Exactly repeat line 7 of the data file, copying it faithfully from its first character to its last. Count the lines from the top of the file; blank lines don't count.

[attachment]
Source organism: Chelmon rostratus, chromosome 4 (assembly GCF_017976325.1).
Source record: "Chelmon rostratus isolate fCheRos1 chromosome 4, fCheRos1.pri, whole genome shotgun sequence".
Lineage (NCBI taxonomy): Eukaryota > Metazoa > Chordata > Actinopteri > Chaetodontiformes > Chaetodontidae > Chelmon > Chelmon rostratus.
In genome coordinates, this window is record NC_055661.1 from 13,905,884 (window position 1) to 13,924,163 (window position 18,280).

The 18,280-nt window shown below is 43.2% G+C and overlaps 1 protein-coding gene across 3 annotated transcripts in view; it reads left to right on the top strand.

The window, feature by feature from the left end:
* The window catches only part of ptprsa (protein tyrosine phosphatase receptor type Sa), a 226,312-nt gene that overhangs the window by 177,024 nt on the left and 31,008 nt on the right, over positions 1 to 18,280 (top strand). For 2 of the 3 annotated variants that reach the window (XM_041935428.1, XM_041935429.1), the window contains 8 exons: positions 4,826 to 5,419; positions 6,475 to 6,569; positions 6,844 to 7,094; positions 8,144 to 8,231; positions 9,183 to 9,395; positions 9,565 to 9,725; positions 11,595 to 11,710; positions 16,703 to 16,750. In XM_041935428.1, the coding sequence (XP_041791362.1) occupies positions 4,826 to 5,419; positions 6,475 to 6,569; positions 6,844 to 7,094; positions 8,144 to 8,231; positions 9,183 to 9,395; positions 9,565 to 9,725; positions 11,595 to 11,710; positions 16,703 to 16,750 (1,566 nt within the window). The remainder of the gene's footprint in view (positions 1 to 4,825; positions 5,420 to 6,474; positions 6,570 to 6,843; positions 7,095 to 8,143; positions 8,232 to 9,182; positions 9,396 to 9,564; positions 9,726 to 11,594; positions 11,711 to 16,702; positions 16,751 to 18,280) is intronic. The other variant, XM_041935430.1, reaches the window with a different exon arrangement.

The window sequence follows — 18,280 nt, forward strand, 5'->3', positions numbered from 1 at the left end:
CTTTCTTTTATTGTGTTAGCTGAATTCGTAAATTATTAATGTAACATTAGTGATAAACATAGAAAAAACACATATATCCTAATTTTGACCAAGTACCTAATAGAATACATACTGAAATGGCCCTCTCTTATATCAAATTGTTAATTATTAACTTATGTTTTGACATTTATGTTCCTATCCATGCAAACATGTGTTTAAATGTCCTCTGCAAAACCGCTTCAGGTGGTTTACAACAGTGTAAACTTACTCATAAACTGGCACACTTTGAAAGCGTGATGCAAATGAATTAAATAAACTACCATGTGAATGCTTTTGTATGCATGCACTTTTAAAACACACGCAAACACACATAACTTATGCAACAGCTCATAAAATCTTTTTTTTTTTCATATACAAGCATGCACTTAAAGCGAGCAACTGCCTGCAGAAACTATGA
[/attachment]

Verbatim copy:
* The window catches only part of ptprsa (protein tyrosine phosphatase receptor type Sa), a 226,312-nt gene that overhangs the window by 177,024 nt on the left and 31,008 nt on the right, over positions 1 to 18,280 (top strand). For 2 of the 3 annotated variants that reach the window (XM_041935428.1, XM_041935429.1), the window contains 8 exons: positions 4,826 to 5,419; positions 6,475 to 6,569; positions 6,844 to 7,094; positions 8,144 to 8,231; positions 9,183 to 9,395; positions 9,565 to 9,725; positions 11,595 to 11,710; positions 16,703 to 16,750. In XM_041935428.1, the coding sequence (XP_041791362.1) occupies positions 4,826 to 5,419; positions 6,475 to 6,569; positions 6,844 to 7,094; positions 8,144 to 8,231; positions 9,183 to 9,395; positions 9,565 to 9,725; positions 11,595 to 11,710; positions 16,703 to 16,750 (1,566 nt within the window). The remainder of the gene's footprint in view (positions 1 to 4,825; positions 5,420 to 6,474; positions 6,570 to 6,843; positions 7,095 to 8,143; positions 8,232 to 9,182; positions 9,396 to 9,564; positions 9,726 to 11,594; positions 11,711 to 16,702; positions 16,751 to 18,280) is intronic. The other variant, XM_041935430.1, reaches the window with a different exon arrangement.